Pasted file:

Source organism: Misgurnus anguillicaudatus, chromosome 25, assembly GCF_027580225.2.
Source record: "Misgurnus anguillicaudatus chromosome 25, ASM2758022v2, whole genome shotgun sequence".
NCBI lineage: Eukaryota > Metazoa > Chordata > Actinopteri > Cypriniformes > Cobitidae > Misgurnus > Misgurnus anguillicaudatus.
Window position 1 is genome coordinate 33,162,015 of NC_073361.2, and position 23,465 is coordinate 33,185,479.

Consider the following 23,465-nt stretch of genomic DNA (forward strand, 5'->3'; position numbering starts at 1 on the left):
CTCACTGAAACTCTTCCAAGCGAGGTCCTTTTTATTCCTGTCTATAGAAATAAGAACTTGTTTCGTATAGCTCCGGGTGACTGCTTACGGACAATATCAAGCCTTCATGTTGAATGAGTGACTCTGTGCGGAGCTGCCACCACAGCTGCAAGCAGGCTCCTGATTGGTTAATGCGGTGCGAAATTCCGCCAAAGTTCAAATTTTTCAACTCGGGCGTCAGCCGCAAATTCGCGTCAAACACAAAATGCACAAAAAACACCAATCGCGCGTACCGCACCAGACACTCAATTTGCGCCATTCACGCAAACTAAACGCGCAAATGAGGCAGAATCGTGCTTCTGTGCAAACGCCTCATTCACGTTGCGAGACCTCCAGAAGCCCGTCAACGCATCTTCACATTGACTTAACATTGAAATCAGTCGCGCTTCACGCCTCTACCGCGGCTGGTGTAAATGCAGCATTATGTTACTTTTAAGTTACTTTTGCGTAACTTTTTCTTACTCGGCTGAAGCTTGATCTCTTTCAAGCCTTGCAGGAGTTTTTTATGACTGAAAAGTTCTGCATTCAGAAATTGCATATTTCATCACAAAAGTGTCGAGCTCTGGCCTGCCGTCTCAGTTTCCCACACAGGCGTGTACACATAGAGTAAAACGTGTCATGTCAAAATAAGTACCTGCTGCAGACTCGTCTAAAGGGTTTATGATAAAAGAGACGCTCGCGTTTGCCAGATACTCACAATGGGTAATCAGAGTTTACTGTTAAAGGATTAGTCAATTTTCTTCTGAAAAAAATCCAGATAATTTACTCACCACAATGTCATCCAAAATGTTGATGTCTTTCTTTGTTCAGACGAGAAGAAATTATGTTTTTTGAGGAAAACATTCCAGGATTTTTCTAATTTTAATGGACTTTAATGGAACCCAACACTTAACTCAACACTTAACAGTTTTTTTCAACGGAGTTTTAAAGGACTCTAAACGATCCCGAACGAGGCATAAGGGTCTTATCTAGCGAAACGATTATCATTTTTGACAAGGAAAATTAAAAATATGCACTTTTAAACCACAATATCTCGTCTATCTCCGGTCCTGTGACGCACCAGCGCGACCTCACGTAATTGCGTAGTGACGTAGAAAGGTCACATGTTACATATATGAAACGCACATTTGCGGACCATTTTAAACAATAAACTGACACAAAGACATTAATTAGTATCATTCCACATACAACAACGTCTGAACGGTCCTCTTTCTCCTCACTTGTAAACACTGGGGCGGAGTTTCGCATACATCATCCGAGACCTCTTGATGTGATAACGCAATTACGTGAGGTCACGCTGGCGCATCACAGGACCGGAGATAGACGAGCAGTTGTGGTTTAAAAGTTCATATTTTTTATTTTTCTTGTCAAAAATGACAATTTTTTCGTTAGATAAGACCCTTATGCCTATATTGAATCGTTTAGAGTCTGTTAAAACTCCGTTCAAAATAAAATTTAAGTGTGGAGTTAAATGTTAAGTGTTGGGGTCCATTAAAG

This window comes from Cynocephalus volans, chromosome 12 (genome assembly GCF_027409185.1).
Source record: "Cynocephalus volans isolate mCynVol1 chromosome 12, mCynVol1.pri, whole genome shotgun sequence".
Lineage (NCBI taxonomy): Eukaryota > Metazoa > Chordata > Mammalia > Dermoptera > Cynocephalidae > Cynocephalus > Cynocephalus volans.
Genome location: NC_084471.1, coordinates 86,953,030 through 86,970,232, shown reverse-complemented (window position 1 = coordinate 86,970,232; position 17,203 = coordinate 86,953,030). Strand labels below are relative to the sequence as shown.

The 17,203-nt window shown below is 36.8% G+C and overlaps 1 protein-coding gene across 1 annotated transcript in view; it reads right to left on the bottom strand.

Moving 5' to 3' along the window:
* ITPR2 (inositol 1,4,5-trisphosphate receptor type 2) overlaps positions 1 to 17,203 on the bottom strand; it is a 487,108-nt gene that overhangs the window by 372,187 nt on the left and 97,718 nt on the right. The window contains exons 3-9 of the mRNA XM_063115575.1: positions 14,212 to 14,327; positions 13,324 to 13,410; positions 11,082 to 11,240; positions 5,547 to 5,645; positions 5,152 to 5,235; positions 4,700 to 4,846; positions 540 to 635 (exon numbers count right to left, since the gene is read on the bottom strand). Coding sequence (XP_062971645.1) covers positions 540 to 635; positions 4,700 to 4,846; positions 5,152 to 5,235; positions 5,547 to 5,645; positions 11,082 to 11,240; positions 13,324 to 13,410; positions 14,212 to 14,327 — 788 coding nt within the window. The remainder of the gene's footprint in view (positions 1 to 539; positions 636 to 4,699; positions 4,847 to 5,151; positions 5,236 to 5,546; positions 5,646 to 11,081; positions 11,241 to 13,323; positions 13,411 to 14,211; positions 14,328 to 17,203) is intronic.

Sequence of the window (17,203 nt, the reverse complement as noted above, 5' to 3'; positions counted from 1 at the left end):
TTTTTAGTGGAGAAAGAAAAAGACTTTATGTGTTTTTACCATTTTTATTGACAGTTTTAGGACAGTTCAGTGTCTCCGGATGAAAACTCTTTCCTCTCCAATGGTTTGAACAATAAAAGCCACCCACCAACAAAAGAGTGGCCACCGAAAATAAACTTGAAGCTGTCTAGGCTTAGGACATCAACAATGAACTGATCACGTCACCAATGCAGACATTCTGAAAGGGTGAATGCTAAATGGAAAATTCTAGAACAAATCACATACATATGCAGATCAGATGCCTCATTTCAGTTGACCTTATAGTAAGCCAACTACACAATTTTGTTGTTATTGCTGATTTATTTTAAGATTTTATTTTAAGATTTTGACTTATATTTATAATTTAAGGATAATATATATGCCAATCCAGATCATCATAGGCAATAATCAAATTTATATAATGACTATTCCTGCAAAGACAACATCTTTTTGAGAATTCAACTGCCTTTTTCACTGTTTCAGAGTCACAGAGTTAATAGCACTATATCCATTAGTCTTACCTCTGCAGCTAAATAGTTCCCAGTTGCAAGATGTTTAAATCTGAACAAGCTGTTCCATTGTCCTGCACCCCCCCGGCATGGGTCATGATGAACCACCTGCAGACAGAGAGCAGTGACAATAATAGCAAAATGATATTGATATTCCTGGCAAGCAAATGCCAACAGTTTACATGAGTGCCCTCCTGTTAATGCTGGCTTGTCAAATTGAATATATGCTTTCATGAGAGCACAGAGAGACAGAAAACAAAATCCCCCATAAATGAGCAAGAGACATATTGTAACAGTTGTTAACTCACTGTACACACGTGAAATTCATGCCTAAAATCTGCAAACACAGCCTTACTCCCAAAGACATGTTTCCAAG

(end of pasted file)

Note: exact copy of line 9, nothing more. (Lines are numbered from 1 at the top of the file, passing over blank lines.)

Lineage (NCBI taxonomy): Eukaryota > Metazoa > Chordata > Mammalia > Dermoptera > Cynocephalidae > Cynocephalus > Cynocephalus volans.